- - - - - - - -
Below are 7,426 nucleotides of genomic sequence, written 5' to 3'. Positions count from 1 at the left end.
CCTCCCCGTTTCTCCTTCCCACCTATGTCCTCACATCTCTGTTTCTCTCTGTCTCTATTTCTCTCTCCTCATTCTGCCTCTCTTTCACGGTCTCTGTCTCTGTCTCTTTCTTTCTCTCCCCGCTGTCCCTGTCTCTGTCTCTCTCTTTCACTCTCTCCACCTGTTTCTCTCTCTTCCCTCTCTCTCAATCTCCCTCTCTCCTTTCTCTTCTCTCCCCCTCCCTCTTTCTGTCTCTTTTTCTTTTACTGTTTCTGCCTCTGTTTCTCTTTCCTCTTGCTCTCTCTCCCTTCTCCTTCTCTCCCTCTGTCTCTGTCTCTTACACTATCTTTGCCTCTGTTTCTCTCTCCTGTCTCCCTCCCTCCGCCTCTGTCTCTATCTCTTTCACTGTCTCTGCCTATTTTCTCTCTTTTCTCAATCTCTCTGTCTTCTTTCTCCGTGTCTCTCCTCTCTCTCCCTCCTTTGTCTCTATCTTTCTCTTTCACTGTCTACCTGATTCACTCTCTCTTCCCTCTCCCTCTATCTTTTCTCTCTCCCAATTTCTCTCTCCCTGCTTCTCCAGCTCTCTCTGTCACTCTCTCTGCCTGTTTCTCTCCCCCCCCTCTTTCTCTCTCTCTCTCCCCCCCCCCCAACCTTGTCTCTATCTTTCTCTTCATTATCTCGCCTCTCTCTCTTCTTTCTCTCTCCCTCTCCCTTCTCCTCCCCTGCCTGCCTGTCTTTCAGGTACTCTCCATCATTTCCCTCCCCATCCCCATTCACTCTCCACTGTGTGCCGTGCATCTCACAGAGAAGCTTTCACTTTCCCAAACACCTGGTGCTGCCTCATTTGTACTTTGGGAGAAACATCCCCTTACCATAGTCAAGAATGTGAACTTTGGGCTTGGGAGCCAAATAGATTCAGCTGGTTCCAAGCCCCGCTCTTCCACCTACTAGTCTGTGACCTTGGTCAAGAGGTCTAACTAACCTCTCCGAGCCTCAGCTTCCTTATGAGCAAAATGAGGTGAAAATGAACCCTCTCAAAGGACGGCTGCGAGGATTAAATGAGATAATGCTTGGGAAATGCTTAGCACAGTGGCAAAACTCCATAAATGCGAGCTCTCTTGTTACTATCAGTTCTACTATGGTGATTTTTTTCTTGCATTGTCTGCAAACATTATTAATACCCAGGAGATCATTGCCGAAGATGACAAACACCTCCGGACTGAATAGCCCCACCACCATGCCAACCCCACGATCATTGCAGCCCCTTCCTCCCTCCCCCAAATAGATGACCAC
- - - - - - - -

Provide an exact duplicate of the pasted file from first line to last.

Below are 7,426 nucleotides of genomic sequence, written 5' to 3'. Positions count from 1 at the left end.
CCTCCCCGTTTCTCCTTCCCACCTATGTCCTCACATCTCTGTTTCTCTCTGTCTCTATTTCTCTCTCCTCATTCTGCCTCTCTTTCACGGTCTCTGTCTCTGTCTCTTTCTTTCTCTCCCCGCTGTCCCTGTCTCTGTCTCTCTCTTTCACTCTCTCCACCTGTTTCTCTCTCTTCCCTCTCTCTCAATCTCCCTCTCTCCTTTCTCTTCTCTCCCCCTCCCTCTTTCTGTCTCTTTTTCTTTTACTGTTTCTGCCTCTGTTTCTCTTTCCTCTTGCTCTCTCTCCCTTCTCCTTCTCTCCCTCTGTCTCTGTCTCTTACACTATCTTTGCCTCTGTTTCTCTCTCCTGTCTCCCTCCCTCCGCCTCTGTCTCTATCTCTTTCACTGTCTCTGCCTATTTTCTCTCTTTTCTCAATCTCTCTGTCTTCTTTCTCCGTGTCTCTCCTCTCTCTCCCTCCTTTGTCTCTATCTTTCTCTTTCACTGTCTACCTGATTCACTCTCTCTTCCCTCTCCCTCTATCTTTTCTCTCTCCCAATTTCTCTCTCCCTGCTTCTCCAGCTCTCTCTGTCACTCTCTCTGCCTGTTTCTCTCCCCCCCCTCTTTCTCTCTCTCTCTCCCCCCCCCCCAACCTTGTCTCTATCTTTCTCTTCATTATCTCGCCTCTCTCTCTTCTTTCTCTCTCCCTCTCCCTTCTCCTCCCCTGCCTGCCTGTCTTTCAGGTACTCTCCATCATTTCCCTCCCCATCCCCATTCACTCTCCACTGTGTGCCGTGCATCTCACAGAGAAGCTTTCACTTTCCCAAACACCTGGTGCTGCCTCATTTGTACTTTGGGAGAAACATCCCCTTACCATAGTCAAGAATGTGAACTTTGGGCTTGGGAGCCAAATAGATTCAGCTGGTTCCAAGCCCCGCTCTTCCACCTACTAGTCTGTGACCTTGGTCAAGAGGTCTAACTAACCTCTCCGAGCCTCAGCTTCCTTATGAGCAAAATGAGGTGAAAATGAACCCTCTCAAAGGACGGCTGCGAGGATTAAATGAGATAATGCTTGGGAAATGCTTAGCACAGTGGCAAAACTCCATAAATGCGAGCTCTCTTGTTACTATCAGTTCTACTATGGTGATTTTTTTCTTGCATTGTCTGCAAACATTATTAATACCCAGGAGATCATTGCCGAAGATGACAAACACCTCCGGACTGAATAGCCCCACCACCATGCCAACCCCACGATCATTGCAGCCCCTTCCTCCCTCCCCCAAATAGATGACCAC